Genetic testing has now become an important part of management and diagnosis in inherited heart conditions. Precision medicine is continuing to offer the promise of individualized management for every patient based on the specifics of their condition. The Johns Hopkins Center for Inherited Heart Diseases can provide you with the appropriate counseling on the options, benefits, and potential risks of genetic tests. Genetic counseling is critical for understanding how genetic information may impact your future health, as well as your family. It is also recommended by most cardiac professional societies.
Our genetic counselors are trained to carefully identify this information and guide you in making a decision about how to use this knowledge, if necessary.
The goal of our Center is to find the cause of an inherited heart condition, and to target treatments that are specific for these problems. We also provide counseling to family members, and we work with other members of the cardiology community to better understand inherited forms of cardiovascular disease.
Center for Inherited Heart DiseasesWhat to Expect During Your First Visit
When you first come to the Center for Inherited Heart Disease, we will discuss your family’s medical history and you will meet with a genetic counselor and cardiologist. You may be required to take several tests which include:
- Cardiac MRI
After counseling and testing, your cardiologist and genetic counselor will share their findings with you and provide recommendations for any follow-up care.
Meet Our Genetic Counselors
Brittney Murray, M.S., C.G.C.
Emily Brown, M.G.C., C.G.C.
Rebecca McClellan, M.G.C., C.G.C.
Our team is available for consultations during normal business hours, but clinic availability will depend on the practitioners deemed most appropriate for your care. Most of the practitioners have clinic availability only on specific days.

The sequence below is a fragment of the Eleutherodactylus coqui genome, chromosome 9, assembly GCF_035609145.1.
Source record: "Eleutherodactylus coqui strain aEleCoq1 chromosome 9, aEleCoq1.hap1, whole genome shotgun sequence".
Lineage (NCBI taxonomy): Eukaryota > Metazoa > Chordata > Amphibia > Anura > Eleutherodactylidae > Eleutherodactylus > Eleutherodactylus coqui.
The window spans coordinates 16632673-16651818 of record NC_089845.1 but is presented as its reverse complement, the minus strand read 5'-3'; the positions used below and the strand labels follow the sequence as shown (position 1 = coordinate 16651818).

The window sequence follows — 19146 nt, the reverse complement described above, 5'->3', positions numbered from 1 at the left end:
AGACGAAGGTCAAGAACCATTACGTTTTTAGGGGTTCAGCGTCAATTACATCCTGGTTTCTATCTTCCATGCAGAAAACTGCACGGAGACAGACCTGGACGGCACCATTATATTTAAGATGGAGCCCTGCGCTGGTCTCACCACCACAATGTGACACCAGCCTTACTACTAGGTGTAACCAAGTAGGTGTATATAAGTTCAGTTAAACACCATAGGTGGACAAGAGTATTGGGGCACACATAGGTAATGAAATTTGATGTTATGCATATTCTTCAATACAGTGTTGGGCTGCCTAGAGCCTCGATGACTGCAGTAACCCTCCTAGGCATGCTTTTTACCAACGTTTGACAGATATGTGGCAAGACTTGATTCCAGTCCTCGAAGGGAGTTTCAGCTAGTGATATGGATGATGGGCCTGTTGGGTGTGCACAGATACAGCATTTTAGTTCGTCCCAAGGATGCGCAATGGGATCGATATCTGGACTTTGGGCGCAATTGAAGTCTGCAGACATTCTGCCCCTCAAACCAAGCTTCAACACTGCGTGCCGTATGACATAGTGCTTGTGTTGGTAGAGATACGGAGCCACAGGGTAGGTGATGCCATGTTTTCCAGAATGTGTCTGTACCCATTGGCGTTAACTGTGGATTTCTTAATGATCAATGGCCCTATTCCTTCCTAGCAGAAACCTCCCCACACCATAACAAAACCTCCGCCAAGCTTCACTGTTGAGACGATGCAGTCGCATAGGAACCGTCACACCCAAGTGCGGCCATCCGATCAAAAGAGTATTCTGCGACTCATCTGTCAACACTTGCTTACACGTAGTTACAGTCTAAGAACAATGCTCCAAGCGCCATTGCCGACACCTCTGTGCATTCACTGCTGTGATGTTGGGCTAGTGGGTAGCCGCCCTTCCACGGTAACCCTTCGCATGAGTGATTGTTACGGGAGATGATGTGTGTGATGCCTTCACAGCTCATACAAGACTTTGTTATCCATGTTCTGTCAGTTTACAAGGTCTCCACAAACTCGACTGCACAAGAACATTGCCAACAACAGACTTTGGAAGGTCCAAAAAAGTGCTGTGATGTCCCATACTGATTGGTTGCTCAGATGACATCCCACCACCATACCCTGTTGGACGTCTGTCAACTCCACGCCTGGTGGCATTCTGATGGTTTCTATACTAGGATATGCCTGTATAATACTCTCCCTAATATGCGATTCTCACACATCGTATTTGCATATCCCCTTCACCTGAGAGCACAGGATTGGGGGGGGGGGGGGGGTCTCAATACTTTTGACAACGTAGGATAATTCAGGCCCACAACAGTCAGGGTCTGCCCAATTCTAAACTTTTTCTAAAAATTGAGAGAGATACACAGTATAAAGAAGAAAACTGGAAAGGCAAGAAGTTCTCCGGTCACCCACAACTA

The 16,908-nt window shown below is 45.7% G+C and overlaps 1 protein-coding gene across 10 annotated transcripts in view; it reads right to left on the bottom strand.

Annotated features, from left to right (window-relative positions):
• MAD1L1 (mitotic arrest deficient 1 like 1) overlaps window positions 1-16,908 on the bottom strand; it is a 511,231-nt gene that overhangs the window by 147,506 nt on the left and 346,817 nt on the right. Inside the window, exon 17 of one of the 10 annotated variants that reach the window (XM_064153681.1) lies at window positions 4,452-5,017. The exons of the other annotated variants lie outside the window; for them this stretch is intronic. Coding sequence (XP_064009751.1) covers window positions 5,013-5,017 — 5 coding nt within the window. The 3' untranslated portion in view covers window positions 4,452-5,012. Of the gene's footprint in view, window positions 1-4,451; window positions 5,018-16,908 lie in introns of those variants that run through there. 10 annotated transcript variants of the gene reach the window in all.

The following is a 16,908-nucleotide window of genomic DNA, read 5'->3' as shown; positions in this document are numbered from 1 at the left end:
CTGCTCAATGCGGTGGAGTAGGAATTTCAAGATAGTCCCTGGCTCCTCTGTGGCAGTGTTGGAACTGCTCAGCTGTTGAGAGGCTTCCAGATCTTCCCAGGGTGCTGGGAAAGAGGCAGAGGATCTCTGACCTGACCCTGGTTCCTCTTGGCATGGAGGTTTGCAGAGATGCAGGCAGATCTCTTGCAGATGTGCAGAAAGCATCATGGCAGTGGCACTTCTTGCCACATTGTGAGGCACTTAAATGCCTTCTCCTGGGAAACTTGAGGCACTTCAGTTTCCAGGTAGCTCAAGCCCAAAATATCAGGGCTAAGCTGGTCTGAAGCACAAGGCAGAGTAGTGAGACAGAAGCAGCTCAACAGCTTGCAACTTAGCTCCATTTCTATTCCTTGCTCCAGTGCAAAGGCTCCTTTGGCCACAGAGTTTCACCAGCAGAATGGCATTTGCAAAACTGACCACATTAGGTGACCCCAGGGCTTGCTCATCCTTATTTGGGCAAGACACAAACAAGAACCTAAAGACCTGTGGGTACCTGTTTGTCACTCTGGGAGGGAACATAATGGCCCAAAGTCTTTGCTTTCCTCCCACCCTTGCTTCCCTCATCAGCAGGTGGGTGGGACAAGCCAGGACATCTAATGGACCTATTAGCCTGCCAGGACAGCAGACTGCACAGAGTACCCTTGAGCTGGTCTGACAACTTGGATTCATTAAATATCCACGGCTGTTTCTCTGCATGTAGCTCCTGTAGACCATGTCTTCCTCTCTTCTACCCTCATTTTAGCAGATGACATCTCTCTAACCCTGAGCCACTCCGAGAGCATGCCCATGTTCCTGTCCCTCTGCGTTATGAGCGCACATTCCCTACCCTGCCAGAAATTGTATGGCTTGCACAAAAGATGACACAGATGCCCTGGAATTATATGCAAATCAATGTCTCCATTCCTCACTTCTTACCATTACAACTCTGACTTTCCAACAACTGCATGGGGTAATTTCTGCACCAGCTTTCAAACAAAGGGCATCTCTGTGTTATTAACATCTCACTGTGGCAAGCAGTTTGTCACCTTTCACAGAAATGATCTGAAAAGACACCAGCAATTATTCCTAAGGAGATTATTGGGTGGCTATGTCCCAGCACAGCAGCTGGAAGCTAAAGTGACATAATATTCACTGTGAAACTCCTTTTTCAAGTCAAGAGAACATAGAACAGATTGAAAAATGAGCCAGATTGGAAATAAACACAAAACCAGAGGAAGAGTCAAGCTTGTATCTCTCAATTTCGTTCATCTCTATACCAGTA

We believe that a genetic counselor is a key member of the multidisciplinary team caring for patients with inherited heart disease. We also feel (as is recommended by professional cardiology guidelines) that generic counseling is necessary whenever performing genetic testing to make sure that the patient understands the benefits, limitations, and outcomes of genetic testing. Genetic testing is not a mandatory part of the visit and you and your genetic counselor may decide together that genetic testing is not something you want to pursue at this time. However, if you do elect to proceed, genetic testing in many cases can be sent at the time of your genetic counseling visit.
Unless you are specifically instructed, genetic testing does not require fasting.
There may be many different treatments available based on the specifics of your medical condition and genetic basis. This will be discussed with you and your cardiologist during your visit.
Health insurance typically pays for genetic counseling and genetic testing when it is recommended by a doctor. However, it is important to check with your insurance company to verify coverage. Insurance companies have different policies and may cover some tests and not others. Some cover genetic counseling and testing under specific circumstances, or insist that certain requirements are met before the agree to cover it. As with most health care provider appointments and tests, you may need to pay for some of the costs. Our cooridnator will work with you to make sure that your appointments are billable to your insurance.
For many instances, you may not need a referral. Our coordinator will let you know if your insurance requires a referral.
Your visit to the Center for Inherited Heart Diseases is part of your clincal care, but our team is often involved in medical research to advance the understanding of these rare conditions as well. If you are eligible for any specific ongoing research studies they will be presented to you during your visit and you will be given the option to volunteer or participate. Please feel free to call us to discuss specific research opportunities if you are interested.